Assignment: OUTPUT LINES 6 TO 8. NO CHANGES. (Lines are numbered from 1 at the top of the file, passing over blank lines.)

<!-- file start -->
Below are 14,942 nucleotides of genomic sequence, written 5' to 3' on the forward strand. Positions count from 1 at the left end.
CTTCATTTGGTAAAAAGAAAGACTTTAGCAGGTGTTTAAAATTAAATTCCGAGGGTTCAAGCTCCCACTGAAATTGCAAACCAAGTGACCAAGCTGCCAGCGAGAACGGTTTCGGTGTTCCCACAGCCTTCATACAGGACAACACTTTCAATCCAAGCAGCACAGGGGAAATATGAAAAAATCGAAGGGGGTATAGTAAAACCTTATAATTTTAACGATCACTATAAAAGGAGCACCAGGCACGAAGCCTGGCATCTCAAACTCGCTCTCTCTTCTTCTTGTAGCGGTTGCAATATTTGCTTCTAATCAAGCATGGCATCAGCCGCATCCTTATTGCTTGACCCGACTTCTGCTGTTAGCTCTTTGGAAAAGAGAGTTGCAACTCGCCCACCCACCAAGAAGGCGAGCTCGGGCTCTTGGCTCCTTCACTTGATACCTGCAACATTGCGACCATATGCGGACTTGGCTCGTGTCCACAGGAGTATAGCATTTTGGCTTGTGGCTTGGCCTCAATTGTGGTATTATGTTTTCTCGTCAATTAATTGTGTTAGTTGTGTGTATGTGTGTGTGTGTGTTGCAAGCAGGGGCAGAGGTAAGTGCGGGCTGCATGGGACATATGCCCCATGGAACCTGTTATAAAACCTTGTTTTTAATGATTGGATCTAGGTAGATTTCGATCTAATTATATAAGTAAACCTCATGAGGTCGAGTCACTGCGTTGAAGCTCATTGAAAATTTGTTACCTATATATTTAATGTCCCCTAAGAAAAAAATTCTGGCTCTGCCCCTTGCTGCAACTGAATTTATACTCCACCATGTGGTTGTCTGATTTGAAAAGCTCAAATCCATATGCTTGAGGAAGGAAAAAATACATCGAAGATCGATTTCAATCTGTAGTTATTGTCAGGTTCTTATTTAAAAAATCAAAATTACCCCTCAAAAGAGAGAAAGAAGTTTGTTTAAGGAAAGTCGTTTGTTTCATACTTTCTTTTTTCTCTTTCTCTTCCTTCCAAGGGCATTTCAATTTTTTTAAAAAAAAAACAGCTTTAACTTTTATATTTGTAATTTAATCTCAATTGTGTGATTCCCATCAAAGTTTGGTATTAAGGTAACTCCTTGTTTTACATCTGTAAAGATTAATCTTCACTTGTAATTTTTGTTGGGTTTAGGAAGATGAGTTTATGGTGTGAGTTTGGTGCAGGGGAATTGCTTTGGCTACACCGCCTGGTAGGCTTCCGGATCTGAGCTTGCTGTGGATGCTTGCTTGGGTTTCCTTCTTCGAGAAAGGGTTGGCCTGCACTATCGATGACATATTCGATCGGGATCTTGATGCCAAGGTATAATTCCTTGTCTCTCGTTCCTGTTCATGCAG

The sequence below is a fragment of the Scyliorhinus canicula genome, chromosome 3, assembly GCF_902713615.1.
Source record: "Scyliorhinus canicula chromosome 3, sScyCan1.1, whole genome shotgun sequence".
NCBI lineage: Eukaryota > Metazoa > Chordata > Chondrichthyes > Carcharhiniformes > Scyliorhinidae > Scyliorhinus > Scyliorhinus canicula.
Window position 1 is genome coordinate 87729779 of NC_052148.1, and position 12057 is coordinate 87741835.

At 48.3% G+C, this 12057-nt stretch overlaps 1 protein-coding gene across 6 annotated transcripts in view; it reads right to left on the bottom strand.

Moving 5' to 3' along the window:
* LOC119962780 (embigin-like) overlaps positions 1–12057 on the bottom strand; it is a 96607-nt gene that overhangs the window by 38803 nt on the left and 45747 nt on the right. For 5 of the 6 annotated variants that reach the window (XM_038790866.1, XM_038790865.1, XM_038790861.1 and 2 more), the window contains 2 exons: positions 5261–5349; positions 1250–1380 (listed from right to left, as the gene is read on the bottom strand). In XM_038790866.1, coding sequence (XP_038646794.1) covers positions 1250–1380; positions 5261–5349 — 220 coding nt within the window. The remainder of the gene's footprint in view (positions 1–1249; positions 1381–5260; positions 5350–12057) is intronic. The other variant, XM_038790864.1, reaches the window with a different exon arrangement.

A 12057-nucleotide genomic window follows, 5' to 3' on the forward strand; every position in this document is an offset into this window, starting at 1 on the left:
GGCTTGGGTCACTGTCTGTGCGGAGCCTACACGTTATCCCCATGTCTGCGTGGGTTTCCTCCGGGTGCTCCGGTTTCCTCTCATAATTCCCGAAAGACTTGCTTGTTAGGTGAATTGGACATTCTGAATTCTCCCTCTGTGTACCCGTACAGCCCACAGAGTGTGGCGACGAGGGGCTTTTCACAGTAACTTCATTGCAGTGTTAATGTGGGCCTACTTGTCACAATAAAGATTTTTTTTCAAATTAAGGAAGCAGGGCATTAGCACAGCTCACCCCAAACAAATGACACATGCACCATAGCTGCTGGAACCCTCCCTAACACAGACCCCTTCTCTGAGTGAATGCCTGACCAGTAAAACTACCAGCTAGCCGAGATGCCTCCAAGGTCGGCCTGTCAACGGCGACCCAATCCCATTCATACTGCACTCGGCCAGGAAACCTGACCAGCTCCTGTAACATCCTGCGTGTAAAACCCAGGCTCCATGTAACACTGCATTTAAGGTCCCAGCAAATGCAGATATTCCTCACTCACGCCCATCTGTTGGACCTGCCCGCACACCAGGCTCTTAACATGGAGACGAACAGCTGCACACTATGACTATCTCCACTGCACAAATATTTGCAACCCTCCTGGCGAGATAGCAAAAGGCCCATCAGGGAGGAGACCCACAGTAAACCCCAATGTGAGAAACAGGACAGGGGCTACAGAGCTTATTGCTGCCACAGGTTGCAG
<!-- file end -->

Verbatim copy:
Window position 1 is genome coordinate 87729779 of NC_052148.1, and position 12057 is coordinate 87741835.

At 48.3% G+C, this 12057-nt stretch overlaps 1 protein-coding gene across 6 annotated transcripts in view; it reads right to left on the bottom strand.

Moving 5' to 3' along the window: